A student exhibit honors the memory of a beloved art teacher
Although she passed away a year ago, Sarah Bennati still lives on in the hearts, minds – and brushes – of everyone she touched and is still much loved.
An art teacher at Stockbridge Valley Central School from grades 7-12, Sarah’s gift for seeing the art in everything and bringing it out has won her the admiration of her students.
“Sarah was hugely popular with students and respected by most,” said Stockbridge technology professor Patty Waldron. Sarah co-taught the art with Waldron, and the two became good friends.
“I knew Sarah well and we worked together for over 20 years. His room was two doors down from mine, and we had lunch every day with Erin Smith, our agriculture teacher,” Waldron continued. “We were part of a group of seven women who met outside of school throughout the year.”
Gene Bennati, Sarah’s father, said Sarah started working in advertising before deciding to move into teaching. “Sarah was always quiet, shy and low-key. She let everything she did, whatever the achievement, speak for itself,” he said. “She was not boastful .”
Sarah’s sister, Jackie Snizek, said Sarah was a kind, calm, thoughtful and quick-witted person. “She always had a funny remark or joke to make you smile,” Snizek said. “She connected with friends, family and students through her sense of humor.”
Stockbridge students would have Sarah as their middle school art teacher through high school, becoming a familiar and friendly face for students to turn to.
“Sarah has attended various sporting events to support teams and has helped design sets for performing arts productions,” Snizek said. “She was constantly talking about her students and always trying to help them. … When contests crossed her desk, she helped students enter them in hopes that they might win recognition or scholarships.
During the pandemic and teaching was moved to remote learning, Sarah wanted students to continue making art.
Her sister said she had an artistic mind that was constantly spinning with new ideas – a piece of barn wood became a background for an acrylic painting of a deer, broken glass became beautiful mosaics. Thus, some students could not afford the supplies, Sarah took matters into her own hands.
“She was helping them come up with creative ideas and using things from their homes to create projects,” Snizek said. “If they didn’t have orange, she asked them to use Cheetos dust for that color. Often she would buy art supplies and send them to a student.
Sarah died on September 22, 2021, aged 47 – just as the new school year had started.
His passing shocked and saddened those around him, with Stockbridge Valley Central School holding a candlelight vigil.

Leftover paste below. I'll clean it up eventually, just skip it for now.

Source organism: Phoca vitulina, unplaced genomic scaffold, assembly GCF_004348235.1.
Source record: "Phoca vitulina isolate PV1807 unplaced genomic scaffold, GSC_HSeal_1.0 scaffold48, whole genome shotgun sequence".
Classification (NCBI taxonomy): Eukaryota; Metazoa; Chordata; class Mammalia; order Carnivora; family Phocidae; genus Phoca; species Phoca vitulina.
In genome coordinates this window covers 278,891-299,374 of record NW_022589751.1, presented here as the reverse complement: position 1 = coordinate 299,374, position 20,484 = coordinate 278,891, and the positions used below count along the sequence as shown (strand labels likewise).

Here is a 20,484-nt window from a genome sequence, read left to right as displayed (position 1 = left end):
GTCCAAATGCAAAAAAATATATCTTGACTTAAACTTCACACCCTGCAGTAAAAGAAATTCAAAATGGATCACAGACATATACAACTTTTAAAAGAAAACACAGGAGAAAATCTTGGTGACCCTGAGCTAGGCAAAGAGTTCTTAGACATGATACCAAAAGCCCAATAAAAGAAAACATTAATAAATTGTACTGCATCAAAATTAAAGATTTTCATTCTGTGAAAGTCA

As former teachers, Bennati said he and his wife supported Sarah as she found her calling as a teacher early on and offered advice when they could. And even though he knew she was a successful teacher, he didn’t realize how much she was loved.
“When Sarah passed away, they held a candlelight vigil at the school. And the outpouring of support from the community was incredible,” Bennati said. the community, for the children, for his colleagues, for the administration and the parents.”
And more than that, students perpetuate her memory in their art, dedicated to her and her ability to see art in all things.
A special art exhibit is currently on display at the Sherrill-Kenwood Library, 543 Sherrill Road, by Studio Art, Photography and Year Seven Art classes – all core classes Sarah taught at Stockbridge Valley.
Additionally, some art students have followed an idea developed by Waldron and Sarah, making birdhouses inspired by works by famous artists that are also on display.
“Sarah understood that not all students liked art,” Snizek said. “However, she had the unique ability to convince them to see their creative potential in their own way. She could see the potential in the students that they lacked the confidence to develop.
“Seeing students have the confidence to create works of art is so touching,” she continued. “It’s incredibly moving to see the students making art and honoring Sarah. She enjoyed working at Stockbridge and touching the lives of students. It’s beautiful to see this rendered in his honor.
Bennati said that when Sarah called, there were a few students present who said they didn’t like the art, but they liked Sarah. And seeing the student art for her, Bennati couldn’t be prouder.
“April has always been her month at the Sherrill Library,” Bennati said.
Seeing all the artwork made for Sarah, Waldron always feels his friend’s presence at school.
“She may be gone, but she’s not forgotten,” Waldron said.